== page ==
► A. I think there’s a good chance the Pistons will look at packaging their second-round picks (Nos. 37, 42 and 52) — possibly with some other current players — to try to maneuver around the first round or via trade to improve the roster. There is so much talk about the top of the draft, but Weaver showed last year he can find hidden gems in the middle of the first round.
Much of what happens with those additional picks will be determined by what that first pick is. In so many ways, that will determine the Pistons’ immediate path forward. They also could look to utilize the two-way contract spots with some good talent that plays more in the G League than for the big team, as they would have done with Lee and probably Doumbouya if there were a G League season.
► Q. Who is the lowest ranked player you’d be excited about the Pistons taking with their lottery pick? — @VichGee
► A. It doesn’t really make a difference to me. Any of the top four would be interesting and inject some energy into the franchise, as a pairing with the picks from last year. I don’t get excited about much — the draft process and all the hoopla around it have jaded me over the years — but just seeing the Pistons get a big piece for their rebuild would be cool.
Through the years, they’ve picked in the middle of the lottery and even No. 7 was a hodgepodge last year in terms of preparation and figuring out who the pick might be. No. 2 or 3 would make things much easier in the lead-up to the draft.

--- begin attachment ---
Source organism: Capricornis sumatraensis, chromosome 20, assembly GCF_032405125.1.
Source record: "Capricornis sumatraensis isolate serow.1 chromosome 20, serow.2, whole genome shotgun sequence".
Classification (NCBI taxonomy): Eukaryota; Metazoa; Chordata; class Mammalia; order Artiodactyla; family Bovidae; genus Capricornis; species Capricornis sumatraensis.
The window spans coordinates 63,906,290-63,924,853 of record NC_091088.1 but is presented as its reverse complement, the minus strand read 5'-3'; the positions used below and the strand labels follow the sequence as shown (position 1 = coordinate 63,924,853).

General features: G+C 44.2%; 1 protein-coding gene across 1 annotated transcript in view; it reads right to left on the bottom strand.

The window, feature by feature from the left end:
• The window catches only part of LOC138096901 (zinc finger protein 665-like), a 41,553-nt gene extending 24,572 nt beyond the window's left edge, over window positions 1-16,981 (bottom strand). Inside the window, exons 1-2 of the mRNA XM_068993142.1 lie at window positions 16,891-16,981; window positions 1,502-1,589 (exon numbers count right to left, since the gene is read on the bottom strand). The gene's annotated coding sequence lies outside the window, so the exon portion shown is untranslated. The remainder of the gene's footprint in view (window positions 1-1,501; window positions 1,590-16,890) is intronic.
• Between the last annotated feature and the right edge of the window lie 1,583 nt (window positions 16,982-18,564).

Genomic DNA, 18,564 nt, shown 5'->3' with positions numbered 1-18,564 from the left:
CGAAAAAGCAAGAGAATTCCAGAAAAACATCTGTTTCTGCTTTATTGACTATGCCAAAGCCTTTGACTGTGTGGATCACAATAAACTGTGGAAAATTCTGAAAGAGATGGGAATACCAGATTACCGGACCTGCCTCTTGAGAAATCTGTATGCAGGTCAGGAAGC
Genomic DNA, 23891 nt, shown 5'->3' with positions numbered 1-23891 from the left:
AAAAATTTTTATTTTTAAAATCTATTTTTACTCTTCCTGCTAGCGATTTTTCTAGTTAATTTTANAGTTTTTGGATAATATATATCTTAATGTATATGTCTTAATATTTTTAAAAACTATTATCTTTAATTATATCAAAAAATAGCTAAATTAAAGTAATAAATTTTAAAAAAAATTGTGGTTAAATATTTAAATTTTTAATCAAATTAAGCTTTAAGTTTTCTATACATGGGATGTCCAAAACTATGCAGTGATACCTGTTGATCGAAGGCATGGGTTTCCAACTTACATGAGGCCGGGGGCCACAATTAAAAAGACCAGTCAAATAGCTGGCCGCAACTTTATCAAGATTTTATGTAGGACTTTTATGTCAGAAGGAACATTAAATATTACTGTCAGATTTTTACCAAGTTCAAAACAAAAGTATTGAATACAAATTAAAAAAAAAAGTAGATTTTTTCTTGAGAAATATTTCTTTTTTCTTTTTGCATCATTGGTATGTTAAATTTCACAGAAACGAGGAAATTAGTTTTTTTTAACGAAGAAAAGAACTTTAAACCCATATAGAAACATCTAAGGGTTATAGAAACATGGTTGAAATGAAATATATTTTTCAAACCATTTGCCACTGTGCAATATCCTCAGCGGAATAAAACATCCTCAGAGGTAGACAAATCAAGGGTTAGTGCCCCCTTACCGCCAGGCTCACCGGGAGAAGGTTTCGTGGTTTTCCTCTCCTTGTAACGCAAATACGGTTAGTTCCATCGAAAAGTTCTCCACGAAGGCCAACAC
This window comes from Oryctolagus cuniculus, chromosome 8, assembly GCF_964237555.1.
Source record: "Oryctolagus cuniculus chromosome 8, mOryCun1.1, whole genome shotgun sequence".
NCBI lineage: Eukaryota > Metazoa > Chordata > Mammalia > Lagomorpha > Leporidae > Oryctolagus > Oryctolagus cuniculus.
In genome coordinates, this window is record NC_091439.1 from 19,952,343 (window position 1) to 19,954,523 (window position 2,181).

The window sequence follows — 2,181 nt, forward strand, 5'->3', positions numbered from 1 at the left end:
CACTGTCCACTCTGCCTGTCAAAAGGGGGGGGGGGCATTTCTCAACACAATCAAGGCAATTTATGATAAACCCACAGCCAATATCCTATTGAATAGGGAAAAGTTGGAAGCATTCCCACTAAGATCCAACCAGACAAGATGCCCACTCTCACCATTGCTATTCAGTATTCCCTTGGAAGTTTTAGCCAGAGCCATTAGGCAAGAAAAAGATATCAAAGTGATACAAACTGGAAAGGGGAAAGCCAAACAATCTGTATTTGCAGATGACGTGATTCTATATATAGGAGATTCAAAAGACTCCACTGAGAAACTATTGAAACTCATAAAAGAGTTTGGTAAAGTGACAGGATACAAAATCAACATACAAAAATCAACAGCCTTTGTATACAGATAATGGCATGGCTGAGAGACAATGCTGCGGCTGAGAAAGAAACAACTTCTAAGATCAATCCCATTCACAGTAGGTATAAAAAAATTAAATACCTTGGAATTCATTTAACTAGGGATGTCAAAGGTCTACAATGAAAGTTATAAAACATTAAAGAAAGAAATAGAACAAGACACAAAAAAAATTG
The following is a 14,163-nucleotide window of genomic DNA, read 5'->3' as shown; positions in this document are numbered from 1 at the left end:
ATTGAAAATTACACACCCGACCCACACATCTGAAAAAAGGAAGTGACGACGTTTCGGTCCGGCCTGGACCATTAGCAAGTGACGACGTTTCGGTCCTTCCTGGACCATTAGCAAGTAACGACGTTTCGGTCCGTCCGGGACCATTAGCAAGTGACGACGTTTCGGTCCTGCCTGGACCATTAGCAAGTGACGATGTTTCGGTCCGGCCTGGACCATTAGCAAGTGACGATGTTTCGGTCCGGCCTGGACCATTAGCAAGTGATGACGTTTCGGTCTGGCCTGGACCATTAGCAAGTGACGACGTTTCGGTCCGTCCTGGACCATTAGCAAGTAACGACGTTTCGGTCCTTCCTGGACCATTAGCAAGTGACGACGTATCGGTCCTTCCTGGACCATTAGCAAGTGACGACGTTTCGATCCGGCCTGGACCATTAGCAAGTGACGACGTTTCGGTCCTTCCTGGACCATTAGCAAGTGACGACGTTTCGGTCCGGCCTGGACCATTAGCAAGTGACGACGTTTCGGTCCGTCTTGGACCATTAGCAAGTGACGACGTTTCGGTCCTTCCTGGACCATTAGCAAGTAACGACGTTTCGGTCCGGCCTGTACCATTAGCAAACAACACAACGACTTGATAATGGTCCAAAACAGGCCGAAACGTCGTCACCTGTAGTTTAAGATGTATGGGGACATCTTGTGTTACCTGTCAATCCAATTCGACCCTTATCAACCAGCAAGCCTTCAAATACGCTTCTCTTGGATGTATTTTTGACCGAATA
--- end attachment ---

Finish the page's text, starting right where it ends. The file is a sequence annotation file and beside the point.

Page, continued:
► Q. Do you personally like the lottery, or would you prefer traditional formats like the NFL and MLB drafts? — @aurban91
► A. The lottery is weird in that a team that wasn’t even in the worst four records could end up with the No. 1 pick. That’s just odd, but what I can’t stand is the NFL, where the worst record automatically gets the top pick. The NBA has tried to discourage tanking and the losses at the ends of seasons are bad enough, but with the three worst records getting an equal chance at the top pick, it’s a little more fair.
I do think there should be a limit on how far a team can move up. The odds are small, but the No. 10 team, for example, shouldn’t have a shot at the first pick. Cut that number where only the worst five or six teams can get No. 1, and figure out a way to slot the rest of them after that.
The odds are funky, but Minnesota and Cleveland have gotten quite a few No. 1 picks and they have one championship to show for it.
► Q. If the Pistons land No. 1 and OKC lands 2 and 5 (because Houston falls out of 1-4 protections), how likely are you going to do a 1 for 2/5 trade? — @J_Lawnicki
► A. I tossed this idea around a few weeks ago and it still makes sense. The problem is that it’s the fifth pick and not the fourth. It may just depend on how the picks fall and who the actual second and fifth picks are. If you tell me the Pistons can trade Cunningham for Mobley and Green or Suggs, then I’d certainly listen to that.
The Pistons need a lot of high-caliber talent, and I’m confident Green will be good and I can take the risk on Mobley. Trading Cunningham is a huge risk, though, because he’s the one prospect who projects to be a franchise-changing pick. An actual trade likely would have some other pieces attached, but for the purposes of this question, I think I’d give it some strong consideration.